Cathy Coughlin thinks about data a lot. As Chief Marketing Officer at AT&T, she uses data from customer surveys and network traffic reports to understand what AT&T’s customers want. And what they want, of course, is data. Coughlin says data traffic has increased 20,000% on AT&T’s network during the last five years, and that there’s no end in sight. “We are at the tip of the iceberg,” she says. “Everything can and will be wirelessly connected. The smartphone will be the platform, the hub – command central for you home, your healthcare, your car, your wallet.”
Delivering all that data will be a challenge, and Coughlin says AT&T will be ready. “We are investing in our network,” she says, “$20 billion this calendar year, and we have spent $115 billion over the last five years – we are spending more than any U.S. company.”
Those investments, combined with hefty device subsidies, have depressed service provider earnings and led the carriers to rethink pricing. Late last month, Verizon Wireless launched a new pricing plan that allows multiple devices to share a “bucket” of data, but raises the price charged for each gigabyte. Now industry observers are wondering how long it will be until AT&T follows suit. “AT&T is absolutely looking at it,” says Coughlin. “It is a data centric world and pricing needs to reflect that.”
Coughlin says that AT&T is also actively looking for spectrum acquisitions. In the months since the FCC killed AT&T’s $39 billion bid for T-Mobile, the nation’s second-largest carrier has reportedly been talking to smaller carriers, including Leap Wireless and MetroPCS, about possible acquisitions. “We are also very vocal about policy changes,” says Coughlin. “We are very specific in our urging to require spectrum holders to put the airwaves to work.”
Coughlin also experiences frustration with some of the local approval processes for tower permitting. “When the nation’s railroads and national highways were built, there was a national model for local approval,” she says. “Going municipality by municipality can take years and years. We support a national approval process, certainly taking local interests into account.”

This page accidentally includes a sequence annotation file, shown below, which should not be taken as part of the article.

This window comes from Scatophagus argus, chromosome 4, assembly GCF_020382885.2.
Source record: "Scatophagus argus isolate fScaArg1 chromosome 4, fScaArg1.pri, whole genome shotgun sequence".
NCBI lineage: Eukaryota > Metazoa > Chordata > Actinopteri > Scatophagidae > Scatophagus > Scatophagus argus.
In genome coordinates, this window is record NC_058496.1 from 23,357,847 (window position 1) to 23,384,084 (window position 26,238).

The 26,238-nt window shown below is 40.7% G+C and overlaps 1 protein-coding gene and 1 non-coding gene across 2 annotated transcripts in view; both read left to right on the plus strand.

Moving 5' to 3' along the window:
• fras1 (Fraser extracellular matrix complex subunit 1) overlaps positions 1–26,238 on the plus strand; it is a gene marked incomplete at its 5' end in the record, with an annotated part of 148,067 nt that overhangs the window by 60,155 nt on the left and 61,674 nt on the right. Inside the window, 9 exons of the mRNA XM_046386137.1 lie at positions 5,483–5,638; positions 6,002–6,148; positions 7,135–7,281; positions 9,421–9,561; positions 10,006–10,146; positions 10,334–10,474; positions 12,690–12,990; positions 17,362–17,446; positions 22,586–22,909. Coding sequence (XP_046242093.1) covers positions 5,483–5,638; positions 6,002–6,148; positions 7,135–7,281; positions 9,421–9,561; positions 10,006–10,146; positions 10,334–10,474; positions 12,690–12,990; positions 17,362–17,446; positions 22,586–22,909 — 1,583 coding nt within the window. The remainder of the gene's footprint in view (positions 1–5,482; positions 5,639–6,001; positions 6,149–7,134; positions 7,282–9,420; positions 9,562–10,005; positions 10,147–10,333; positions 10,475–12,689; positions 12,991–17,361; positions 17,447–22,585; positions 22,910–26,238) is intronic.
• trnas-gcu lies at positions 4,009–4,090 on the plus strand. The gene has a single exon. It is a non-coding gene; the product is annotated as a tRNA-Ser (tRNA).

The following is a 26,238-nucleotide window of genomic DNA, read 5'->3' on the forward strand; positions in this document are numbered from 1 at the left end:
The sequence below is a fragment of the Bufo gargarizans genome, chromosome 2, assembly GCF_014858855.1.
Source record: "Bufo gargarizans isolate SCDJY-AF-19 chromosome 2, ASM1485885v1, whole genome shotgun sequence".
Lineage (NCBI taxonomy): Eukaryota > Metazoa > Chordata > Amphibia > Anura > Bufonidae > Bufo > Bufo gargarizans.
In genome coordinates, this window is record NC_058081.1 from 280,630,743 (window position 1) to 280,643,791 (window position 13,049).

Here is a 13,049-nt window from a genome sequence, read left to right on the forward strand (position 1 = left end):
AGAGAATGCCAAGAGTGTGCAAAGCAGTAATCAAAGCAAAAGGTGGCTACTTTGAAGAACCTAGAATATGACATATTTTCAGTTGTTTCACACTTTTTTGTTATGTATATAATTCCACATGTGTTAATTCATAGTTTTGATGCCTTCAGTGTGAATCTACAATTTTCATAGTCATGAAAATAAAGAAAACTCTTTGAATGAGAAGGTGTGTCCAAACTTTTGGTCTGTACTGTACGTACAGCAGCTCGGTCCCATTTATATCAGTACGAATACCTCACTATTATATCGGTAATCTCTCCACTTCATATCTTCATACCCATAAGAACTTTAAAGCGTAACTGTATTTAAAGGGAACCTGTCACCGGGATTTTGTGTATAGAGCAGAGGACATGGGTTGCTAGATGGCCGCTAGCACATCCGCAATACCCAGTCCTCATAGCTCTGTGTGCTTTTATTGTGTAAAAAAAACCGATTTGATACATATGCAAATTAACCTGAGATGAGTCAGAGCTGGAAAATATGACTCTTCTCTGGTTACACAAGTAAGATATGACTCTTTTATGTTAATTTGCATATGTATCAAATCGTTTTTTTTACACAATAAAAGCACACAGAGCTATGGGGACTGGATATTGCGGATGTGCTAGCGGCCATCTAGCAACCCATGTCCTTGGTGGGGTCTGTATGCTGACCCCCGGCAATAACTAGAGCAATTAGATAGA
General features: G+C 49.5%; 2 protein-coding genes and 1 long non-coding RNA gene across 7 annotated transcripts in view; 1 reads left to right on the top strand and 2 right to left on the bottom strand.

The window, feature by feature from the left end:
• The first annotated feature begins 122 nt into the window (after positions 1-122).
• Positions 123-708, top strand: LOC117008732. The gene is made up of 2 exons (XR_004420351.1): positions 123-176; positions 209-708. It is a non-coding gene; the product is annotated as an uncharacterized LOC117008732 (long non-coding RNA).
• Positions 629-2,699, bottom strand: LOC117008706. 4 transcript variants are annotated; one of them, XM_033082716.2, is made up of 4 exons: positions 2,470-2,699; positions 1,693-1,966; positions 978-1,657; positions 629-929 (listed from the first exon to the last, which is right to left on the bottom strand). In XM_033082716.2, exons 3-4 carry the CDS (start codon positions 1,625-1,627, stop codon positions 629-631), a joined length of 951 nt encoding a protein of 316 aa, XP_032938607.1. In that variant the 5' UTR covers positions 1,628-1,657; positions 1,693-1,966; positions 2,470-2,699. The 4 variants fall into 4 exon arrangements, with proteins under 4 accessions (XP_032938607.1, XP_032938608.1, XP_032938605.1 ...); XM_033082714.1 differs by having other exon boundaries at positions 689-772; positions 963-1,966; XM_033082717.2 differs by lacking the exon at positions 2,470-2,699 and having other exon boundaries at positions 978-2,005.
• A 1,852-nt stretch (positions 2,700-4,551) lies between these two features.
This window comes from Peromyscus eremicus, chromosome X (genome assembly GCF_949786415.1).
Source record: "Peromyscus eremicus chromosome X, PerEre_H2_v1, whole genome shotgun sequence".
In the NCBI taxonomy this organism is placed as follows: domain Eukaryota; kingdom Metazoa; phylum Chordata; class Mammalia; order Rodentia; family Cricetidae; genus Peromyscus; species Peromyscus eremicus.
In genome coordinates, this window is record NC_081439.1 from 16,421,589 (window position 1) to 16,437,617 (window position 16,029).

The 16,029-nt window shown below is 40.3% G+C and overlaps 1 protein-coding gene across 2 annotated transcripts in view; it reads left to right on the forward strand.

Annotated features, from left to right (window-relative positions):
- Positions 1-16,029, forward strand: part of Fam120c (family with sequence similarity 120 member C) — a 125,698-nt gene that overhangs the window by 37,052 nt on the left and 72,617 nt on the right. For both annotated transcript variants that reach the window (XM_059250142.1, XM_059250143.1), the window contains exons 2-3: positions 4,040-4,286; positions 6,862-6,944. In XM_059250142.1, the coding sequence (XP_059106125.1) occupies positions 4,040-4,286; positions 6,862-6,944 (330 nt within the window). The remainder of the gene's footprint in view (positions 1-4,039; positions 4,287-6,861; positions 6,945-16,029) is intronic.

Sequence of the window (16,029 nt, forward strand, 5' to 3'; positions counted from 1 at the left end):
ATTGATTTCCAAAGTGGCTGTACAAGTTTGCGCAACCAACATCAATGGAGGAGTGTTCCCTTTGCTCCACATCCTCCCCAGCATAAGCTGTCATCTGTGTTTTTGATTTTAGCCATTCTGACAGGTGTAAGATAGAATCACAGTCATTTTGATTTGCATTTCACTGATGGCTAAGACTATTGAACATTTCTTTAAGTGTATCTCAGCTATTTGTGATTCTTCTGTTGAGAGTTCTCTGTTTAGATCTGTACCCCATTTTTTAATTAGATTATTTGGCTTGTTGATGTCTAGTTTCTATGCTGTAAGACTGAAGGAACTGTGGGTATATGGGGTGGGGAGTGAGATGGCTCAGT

Engaging with lawmakers to impact policy is nothing new for the 130-year old AT&T, and the company can argue that the connections it is providing are as crucial to Americans today as the highways and railroads were in the past. “Wireless connectivity… is transforming how we live, work and play,” says Coughlin, who has seen a sea change in customers’ response to wireless technology. Just a few years ago, Coughlin says people felt they were “connected all the time” and didn’t want more technology in their lives. But as wireless technology has become more familiar and easier to use, attitudes have changed. Now, says Coughlin, “People love technology. They depend on it. It enriches their lives versus making it harder.”
Enriching lives is a key theme of AT&T’s “Rethink Possible” marketing campaign, which Coughlin has overseen for the past two and a half years. “We have marketed it as much internally as externally,” she says. “Our 250,000 employees are very important stakeholders … and innovation is part of everyone’s job.” She says that more than half AT&T’s employees have participated in the company’s Innovation Pipeline, which encourages workers to submit product or service ideas. Coughlin says AT&T has funded about 50 of these ideas, including the highly successful AT&T Toggle, which allows users to “toggle” their smart devices between work mode and personal mode.
Imagine: How Creativity Works by Jonah Lehrer is Coughlin’s current summer reading because it points to “the innovator in all of us” she says. And there’s something else in Lehrer’s book that resonates with Coughlin. “I like that he points to the fact that you have to have wicked determination,” she smiles.
Cathy Coughlin is one of RCR’s Top 10 Women in Wireless for 2012. Look for the complete list in our feature report later this month.
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